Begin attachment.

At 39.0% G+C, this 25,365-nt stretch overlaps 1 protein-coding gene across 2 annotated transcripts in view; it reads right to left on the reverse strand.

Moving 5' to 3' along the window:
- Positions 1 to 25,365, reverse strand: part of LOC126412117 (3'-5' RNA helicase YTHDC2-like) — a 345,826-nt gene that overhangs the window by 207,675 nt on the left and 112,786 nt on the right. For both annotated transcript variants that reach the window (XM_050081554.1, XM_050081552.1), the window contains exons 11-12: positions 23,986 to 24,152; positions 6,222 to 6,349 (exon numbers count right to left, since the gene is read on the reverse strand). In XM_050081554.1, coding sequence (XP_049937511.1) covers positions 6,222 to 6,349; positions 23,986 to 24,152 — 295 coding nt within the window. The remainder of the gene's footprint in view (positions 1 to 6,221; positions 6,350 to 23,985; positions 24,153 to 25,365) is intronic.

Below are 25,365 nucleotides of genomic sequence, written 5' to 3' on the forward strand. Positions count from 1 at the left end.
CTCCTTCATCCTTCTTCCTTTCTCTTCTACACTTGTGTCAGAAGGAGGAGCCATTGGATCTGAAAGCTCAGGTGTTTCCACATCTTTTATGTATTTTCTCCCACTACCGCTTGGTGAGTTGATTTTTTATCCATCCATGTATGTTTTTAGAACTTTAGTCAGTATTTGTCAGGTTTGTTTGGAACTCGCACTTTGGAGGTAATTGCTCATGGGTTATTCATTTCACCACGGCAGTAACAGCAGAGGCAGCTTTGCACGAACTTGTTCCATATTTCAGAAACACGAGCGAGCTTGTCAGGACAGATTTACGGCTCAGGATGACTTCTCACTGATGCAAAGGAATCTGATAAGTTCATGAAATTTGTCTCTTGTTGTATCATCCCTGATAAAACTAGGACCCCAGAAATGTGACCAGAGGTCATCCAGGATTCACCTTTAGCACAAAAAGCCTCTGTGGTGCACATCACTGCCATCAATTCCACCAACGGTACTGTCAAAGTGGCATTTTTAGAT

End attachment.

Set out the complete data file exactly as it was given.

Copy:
At 39.0% G+C, this 25,365-nt stretch overlaps 1 protein-coding gene across 2 annotated transcripts in view; it reads right to left on the reverse strand.

Moving 5' to 3' along the window:
- Positions 1 to 25,365, reverse strand: part of LOC126412117 (3'-5' RNA helicase YTHDC2-like) — a 345,826-nt gene that overhangs the window by 207,675 nt on the left and 112,786 nt on the right. For both annotated transcript variants that reach the window (XM_050081554.1, XM_050081552.1), the window contains exons 11-12: positions 23,986 to 24,152; positions 6,222 to 6,349 (exon numbers count right to left, since the gene is read on the reverse strand). In XM_050081554.1, coding sequence (XP_049937511.1) covers positions 6,222 to 6,349; positions 23,986 to 24,152 — 295 coding nt within the window. The remainder of the gene's footprint in view (positions 1 to 6,221; positions 6,350 to 23,985; positions 24,153 to 25,365) is intronic.

Below are 25,365 nucleotides of genomic sequence, written 5' to 3' on the forward strand. Positions count from 1 at the left end.
CTCCTTCATCCTTCTTCCTTTCTCTTCTACACTTGTGTCAGAAGGAGGAGCCATTGGATCTGAAAGCTCAGGTGTTTCCACATCTTTTATGTATTTTCTCCCACTACCGCTTGGTGAGTTGATTTTTTATCCATCCATGTATGTTTTTAGAACTTTAGTCAGTATTTGTCAGGTTTGTTTGGAACTCGCACTTTGGAGGTAATTGCTCATGGGTTATTCATTTCACCACGGCAGTAACAGCAGAGGCAGCTTTGCACGAACTTGTTCCATATTTCAGAAACACGAGCGAGCTTGTCAGGACAGATTTACGGCTCAGGATGACTTCTCACTGATGCAAAGGAATCTGATAAGTTCATGAAATTTGTCTCTTGTTGTATCATCCCTGATAAAACTAGGACCCCAGAAATGTGACCAGAGGTCATCCAGGATTCACCTTTAGCACAAAAAGCCTCTGTGGTGCACATCACTGCCATCAATTCCACCAACGGTACTGTCAAAGTGGCATTTTTAGAT